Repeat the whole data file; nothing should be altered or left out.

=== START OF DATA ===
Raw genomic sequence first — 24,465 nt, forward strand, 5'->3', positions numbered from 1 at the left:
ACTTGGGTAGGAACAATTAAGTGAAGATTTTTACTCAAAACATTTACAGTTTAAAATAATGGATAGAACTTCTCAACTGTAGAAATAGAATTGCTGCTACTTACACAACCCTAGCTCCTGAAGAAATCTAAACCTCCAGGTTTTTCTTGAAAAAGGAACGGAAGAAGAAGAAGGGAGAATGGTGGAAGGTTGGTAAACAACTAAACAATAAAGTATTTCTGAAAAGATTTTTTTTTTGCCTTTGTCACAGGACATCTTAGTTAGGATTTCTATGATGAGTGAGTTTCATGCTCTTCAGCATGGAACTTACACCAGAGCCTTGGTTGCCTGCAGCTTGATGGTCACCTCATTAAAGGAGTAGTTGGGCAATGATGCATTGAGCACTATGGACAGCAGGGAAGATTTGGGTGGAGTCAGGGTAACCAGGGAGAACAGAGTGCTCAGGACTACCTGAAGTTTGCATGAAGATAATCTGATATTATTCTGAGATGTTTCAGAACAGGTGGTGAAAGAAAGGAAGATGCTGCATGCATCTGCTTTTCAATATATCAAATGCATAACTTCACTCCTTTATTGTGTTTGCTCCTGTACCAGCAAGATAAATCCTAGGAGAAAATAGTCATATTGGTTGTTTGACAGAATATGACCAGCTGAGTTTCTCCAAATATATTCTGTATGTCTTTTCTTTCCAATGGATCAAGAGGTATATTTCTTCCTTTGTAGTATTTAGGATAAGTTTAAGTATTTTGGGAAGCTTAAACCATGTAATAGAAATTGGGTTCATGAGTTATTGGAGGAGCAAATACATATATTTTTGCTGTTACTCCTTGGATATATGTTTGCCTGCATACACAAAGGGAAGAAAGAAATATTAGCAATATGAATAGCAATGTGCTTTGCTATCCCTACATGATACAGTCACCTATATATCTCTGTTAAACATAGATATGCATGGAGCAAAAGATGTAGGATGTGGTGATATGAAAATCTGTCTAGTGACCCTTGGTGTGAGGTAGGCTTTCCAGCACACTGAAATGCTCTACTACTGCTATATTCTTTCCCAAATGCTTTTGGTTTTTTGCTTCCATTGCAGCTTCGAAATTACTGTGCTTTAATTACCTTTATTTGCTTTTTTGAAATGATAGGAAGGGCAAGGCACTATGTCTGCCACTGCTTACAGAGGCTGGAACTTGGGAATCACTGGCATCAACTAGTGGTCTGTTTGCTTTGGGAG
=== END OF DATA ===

Raw genomic sequence first — 24,465 nt, forward strand, 5'->3', positions numbered from 1 at the left:
ACTTGGGTAGGAACAATTAAGTGAAGATTTTTACTCAAAACATTTACAGTTTAAAATAATGGATAGAACTTCTCAACTGTAGAAATAGAATTGCTGCTACTTACACAACCCTAGCTCCTGAAGAAATCTAAACCTCCAGGTTTTTCTTGAAAAAGGAACGGAAGAAGAAGAAGGGAGAATGGTGGAAGGTTGGTAAACAACTAAACAATAAAGTATTTCTGAAAAGATTTTTTTTTTGCCTTTGTCACAGGACATCTTAGTTAGGATTTCTATGATGAGTGAGTTTCATGCTCTTCAGCATGGAACTTACACCAGAGCCTTGGTTGCCTGCAGCTTGATGGTCACCTCATTAAAGGAGTAGTTGGGCAATGATGCATTGAGCACTATGGACAGCAGGGAAGATTTGGGTGGAGTCAGGGTAACCAGGGAGAACAGAGTGCTCAGGACTACCTGAAGTTTGCATGAAGATAATCTGATATTATTCTGAGATGTTTCAGAACAGGTGGTGAAAGAAAGGAAGATGCTGCATGCATCTGCTTTTCAATATATCAAATGCATAACTTCACTCCTTTATTGTGTTTGCTCCTGTACCAGCAAGATAAATCCTAGGAGAAAATAGTCATATTGGTTGTTTGACAGAATATGACCAGCTGAGTTTCTCCAAATATATTCTGTATGTCTTTTCTTTCCAATGGATCAAGAGGTATATTTCTTCCTTTGTAGTATTTAGGATAAGTTTAAGTATTTTGGGAAGCTTAAACCATGTAATAGAAATTGGGTTCATGAGTTATTGGAGGAGCAAATACATATATTTTTGCTGTTACTCCTTGGATATATGTTTGCCTGCATACACAAAGGGAAGAAAGAAATATTAGCAATATGAATAGCAATGTGCTTTGCTATCCCTACATGATACAGTCACCTATATATCTCTGTTAAACATAGATATGCATGGAGCAAAAGATGTAGGATGTGGTGATATGAAAATCTGTCTAGTGACCCTTGGTGTGAGGTAGGCTTTCCAGCACACTGAAATGCTCTACTACTGCTATATTCTTTCCCAAATGCTTTTGGTTTTTTGCTTCCATTGCAGCTTCGAAATTACTGTGCTTTAATTACCTTTATTTGCTTTTTTGAAATGATAGGAAGGGCAAGGCACTATGTCTGCCACTGCTTACAGAGGCTGGAACTTGGGAATCACTGGCATCAACTAGTGGTCTGTTTGCTTTGGGAG